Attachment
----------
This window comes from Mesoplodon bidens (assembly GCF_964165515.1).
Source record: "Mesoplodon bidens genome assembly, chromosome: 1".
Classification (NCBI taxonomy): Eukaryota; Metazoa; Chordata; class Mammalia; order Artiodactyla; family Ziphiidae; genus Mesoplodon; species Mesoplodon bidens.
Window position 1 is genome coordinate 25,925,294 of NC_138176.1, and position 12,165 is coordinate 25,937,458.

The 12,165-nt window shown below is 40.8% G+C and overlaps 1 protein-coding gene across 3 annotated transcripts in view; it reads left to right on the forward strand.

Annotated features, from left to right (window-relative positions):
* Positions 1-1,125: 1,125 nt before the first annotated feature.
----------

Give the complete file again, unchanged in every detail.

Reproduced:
This window comes from Mesoplodon bidens (assembly GCF_964165515.1).
Source record: "Mesoplodon bidens genome assembly, chromosome: 1".
Classification (NCBI taxonomy): Eukaryota; Metazoa; Chordata; class Mammalia; order Artiodactyla; family Ziphiidae; genus Mesoplodon; species Mesoplodon bidens.
Window position 1 is genome coordinate 25,925,294 of NC_138176.1, and position 12,165 is coordinate 25,937,458.

The 12,165-nt window shown below is 40.8% G+C and overlaps 1 protein-coding gene across 3 annotated transcripts in view; it reads left to right on the forward strand.

Annotated features, from left to right (window-relative positions):
* Positions 1-1,125: 1,125 nt before the first annotated feature.